Friday, February 10, 2017

GFH Windfall Settlement Masks Operating Loss of US$192 Million for 2016



GFH’s reported US$ 233 million net income is very impressive on its face.
What’s behind the 20-fold jump in reported earnings to US $233 million? 
US$ 465 million in litigation settlements.   The business equivalent of buying a winning lottery ticket.
Because this unlikely to be a recurring event, we need to look at results from ongoing operations to form a proper view of GFH’s 2016 performance, achievement of its strategy, and prospects for the future.
On that basis how did GFH perform? 
Definitely less well (euphemism of the post).  
As outlined below, an operating loss of US$ 192 million.
Follow along referring to the bank’s, excuse me, financial group’s 2016 audited financials here.  
Operating revenues—ignoring litigation gains—were some US$ 114 million versus US$ 88 million the year before.  A 30% gain or US$ 26 million driven by the sale of some investment and development property.
Operating expenses were at US$ 125 million versus US$ 62 million the year before. 
But I don’t think it is necessarily fair to subtract this full amount from 2016 revenues –which results in an operating loss of US$ 11 million before impairment allowances.
Why?  Some of the increase in these expenses is related to the costs of pursuing the legal settlement or as a result of the legal settlement, i.e., accrued staff bonuses
Let’s look a bit closer at the reasons for the increase in operating expenses.
Roughly US$ 26 million in additional staff expense (note 21) which appears to be increased bonuses for staff (see Other Liabilities note 14) and US$14 million in additional legal costs.   It seems fair to consider these as not part of ongoing operating expenses.  
That leaves an increase of US$23 million –US$ 10 million in undescribed “other expenses” (both in note 22) and $10 million for “investment advisory expenses” (income statement).  That would make 2016 adjusted operating expenses some US$ 85 million, leaving net operating profit before impairments at US $29 million.
In 2016 impairment allowances jumped to US$221 million in 2016 versus US$ 17 million the year before (see note 23). 
Deducting the full amount, GFH’s net income from operations before the windfall gain is a loss of US$ 192 million. 
You can also see a very similar though larger figure in note 32 page 56, i.e. US$ 206 million.   GFH--less generous or perhaps rigorous than AA--did not allocate the US$14 million in legal expenses to the unallocated segment to “match” the litigation settlement revenues.  However, it did allocate the US$25 million bonus accrual to this "segment".
Side Note:  Proving to GFH’s Reported Results:  When the additional $40 million in litigation related expenses is netted from the US$ 465 in litigation “gains” and added to the US$ 192 million operating loss, the result is net income of US$233 million which “foots” to the net income figure in GFH’s income statement.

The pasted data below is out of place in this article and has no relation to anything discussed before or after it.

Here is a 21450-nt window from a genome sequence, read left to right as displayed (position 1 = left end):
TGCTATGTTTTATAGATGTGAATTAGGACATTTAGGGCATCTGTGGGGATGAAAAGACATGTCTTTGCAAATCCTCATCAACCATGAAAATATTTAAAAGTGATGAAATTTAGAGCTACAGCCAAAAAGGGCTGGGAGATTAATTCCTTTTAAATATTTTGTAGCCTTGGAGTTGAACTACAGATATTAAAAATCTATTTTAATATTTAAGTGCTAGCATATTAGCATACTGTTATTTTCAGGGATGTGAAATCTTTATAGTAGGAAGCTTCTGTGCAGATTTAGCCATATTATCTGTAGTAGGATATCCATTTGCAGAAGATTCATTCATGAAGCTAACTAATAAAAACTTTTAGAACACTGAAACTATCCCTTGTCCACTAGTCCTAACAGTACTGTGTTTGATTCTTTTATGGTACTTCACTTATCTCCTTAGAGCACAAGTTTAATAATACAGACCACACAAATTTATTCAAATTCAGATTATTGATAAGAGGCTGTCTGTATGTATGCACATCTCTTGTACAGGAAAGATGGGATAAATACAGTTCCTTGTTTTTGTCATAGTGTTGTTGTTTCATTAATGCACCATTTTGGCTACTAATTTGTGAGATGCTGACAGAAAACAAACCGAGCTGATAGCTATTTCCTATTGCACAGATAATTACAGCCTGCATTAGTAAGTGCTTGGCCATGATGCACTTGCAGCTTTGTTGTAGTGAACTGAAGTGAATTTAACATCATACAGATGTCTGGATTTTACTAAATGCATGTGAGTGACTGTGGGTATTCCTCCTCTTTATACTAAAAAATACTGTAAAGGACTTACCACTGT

Let’s look in depth at impairment allowances.  
  1. Financing Assets (note 5) were US$ 38 million.  I’m inclined based on my   earlier posts on KHCB’s credit quality, particularly this one on 2015 past due loans to see that as probably a justified “catch-up”.
  2. Other Assets (note 11) US$72—US$45 million in Other Receivables and $26.5 million in Financing Projects.
  3. Investment Securities (note 6) US$61 million.
  4. Equity Accounted Investees (note 9) US$36 million.
The question is whether there is anything that suggests that these impairment allowances are overstated or should be adjusted for any other reason to determine GFH’s net income from operations – that is, excluding the windfall gains from the litigation settlement.
I don’t think there is but let’s start by examining three possible explanations for these provisions and their dramatic increase.
  1. Formerly perfectly good assets that were carried at proper values in GFH’s prior year’s financials deteriorated sometime during 2016.  Thus, the provisions relate to the ongoing business and are a proper deduction from 2016 revenues, justifying the assumption of a US$ 192 million net loss on operations.  Under this scenario, it’s just a “remarkable coincidence” and nothing more that so many different types of assets declined so significantly during a single year. 
  2. GFH is “taking a bath”, that is, writing down good assets below their realizable value to decrease 2016 net income (perhaps to moderate payment of dividends) and more importantly build up a “reserve” to artificially improve future years’ earnings through timely reversals of provisions.  In other words provisions are overstated to create a "reserve" to be used to manage future earnings.
  3. In previous accounting periods the bank did not recognize impairments so it could artificially minimize or avoid losses in these prior periods. In this scenario, the windfall 2016 litigation settlement gave GFH the opportunity to clean its books.  As you may well expect from my 2010 posts on GFH’s financials and my recent analysis of GFH and KHCB financials as well as the “remarkable coincidence” mentioned above, I think there is a strong case to be made for this scenario playing a major role in 2016 allowances for impairment.  That is not to discount the likelihood that the other two scenarios also played roles. 
Note that Scenario #1 above is the only legitimate reason for provisions under generally accepted accounting principles. 

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